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Preparation of Aldehydes and Ketones

This page explains how aldehydes and ketones are made in the lab by the oxidation of primary and secondary alcohols.

Oxidizing alcohols to make aldehydes and ketones

The oxidizing agent used in these reactions is normally a solution of sodium or potassium dichromate(VI) acidified with dilute sulfuric acid. If oxidation occurs, the orange solution containing the dichromate(VI) ions is reduced to a green solution containing chromium(III) ions.

The net effect is that an oxygen atom from the oxidizing agent removes a hydrogen from the -OH group of the alcohol and one from the carbon to which it is attached.

 

 

[O] is often used to represent oxygen coming from an oxidising agent.

R and R' are alkyl groups or hydrogen. They could also be groups containing a benzene ring, but I'm ignoring these to keep things simple.

If at least one of these groups is a hydrogen atom, then you will get an aldehyde. If they are both alkyl groups then you get a ketone. If you now think about where they are coming from, you will get an aldehyde if your starting molecule looks like this:

In other words, if you start from a primary alcohol, you will get an aldehyde. You will get a ketone if your starting molecule looks like this:

. . . where R and R' are both alkyl groups. Secondary alcohols oxidize to give ketones.

Making aldehydes

Aldehydes are made by oxidising primary alcohols. There is, however, a problem.

The aldehyde produced can be oxidised further to a carboxylic acid by the acidified potassium dichromate(VI) solution used as the oxidising agent. In order to stop at the aldehyde, you have to prevent this from happening.

 

To stop the oxidation at the aldehyde, you . . .

  • use an excess of the alcohol. That means that there isn't enough oxidizing agent present to carry out the second stage and oxidize the aldehyde formed to a carboxylic acid.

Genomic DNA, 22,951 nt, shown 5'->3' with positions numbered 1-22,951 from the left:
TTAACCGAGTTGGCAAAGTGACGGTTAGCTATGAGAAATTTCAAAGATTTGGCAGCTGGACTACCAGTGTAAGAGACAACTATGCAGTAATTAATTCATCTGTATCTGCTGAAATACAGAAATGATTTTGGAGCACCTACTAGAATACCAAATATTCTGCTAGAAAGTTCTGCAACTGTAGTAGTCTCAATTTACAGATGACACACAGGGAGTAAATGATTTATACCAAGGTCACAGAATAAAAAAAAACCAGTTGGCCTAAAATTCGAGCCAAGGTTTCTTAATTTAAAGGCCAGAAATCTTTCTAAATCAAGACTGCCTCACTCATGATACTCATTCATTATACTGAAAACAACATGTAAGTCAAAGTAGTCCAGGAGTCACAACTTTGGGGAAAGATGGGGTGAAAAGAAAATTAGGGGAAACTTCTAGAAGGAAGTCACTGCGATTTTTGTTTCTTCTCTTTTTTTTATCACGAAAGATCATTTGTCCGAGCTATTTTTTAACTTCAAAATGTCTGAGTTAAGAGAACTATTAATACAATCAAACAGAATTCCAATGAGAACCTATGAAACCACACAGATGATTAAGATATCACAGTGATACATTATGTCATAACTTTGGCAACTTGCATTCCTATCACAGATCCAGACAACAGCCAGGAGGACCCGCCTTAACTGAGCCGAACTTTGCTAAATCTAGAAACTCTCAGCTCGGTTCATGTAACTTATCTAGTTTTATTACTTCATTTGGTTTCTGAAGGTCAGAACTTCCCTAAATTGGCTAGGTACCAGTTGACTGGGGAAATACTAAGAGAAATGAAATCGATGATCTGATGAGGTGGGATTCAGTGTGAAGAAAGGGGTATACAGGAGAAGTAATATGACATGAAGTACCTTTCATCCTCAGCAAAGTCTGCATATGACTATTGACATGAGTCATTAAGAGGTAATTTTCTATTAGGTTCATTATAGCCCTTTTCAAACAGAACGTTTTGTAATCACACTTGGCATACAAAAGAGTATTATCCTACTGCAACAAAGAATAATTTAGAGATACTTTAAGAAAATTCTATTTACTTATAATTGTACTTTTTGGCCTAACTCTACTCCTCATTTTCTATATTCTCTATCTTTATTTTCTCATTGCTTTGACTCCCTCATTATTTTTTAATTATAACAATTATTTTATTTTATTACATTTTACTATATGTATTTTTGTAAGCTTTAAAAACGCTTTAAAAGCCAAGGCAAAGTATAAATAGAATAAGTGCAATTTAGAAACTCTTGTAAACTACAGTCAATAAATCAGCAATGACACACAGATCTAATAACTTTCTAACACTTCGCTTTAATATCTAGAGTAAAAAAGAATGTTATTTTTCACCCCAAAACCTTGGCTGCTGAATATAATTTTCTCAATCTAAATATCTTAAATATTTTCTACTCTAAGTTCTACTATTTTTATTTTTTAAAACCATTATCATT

• distil off the aldehyde as soon as it forms. Removing the aldehyde as soon as it is formed means that it doesn't stay in the mixture to be oxidized further.

If you used ethanol as a typical primary alcohol, you would produce the aldehyde ethanal, CH3CHO. The full equation for this reaction is fairly complicated, and you need to understand about electron-half-equations in order to work it out.

In organic chemistry, simplified versions are often used which concentrate on what is happening to the organic substances. To do that, oxygen from an oxidising agent is represented as [O]. That would produce the much simpler equation:

Secondary alcohols

Secondary alcohols are oxidised to ketones. There is no further reaction which might complicate things. For example, if you heat the secondary alcohol propan-2-ol with sodium or potassium dichromate(VI) solution acidified with dilute sulphuric acid, you get propanone formed.

Playing around with the reaction conditions makes no difference whatsoever to the product. Using the simple version of the equation:

 

Contributors

Jim Clark (Chemguide.co.uk)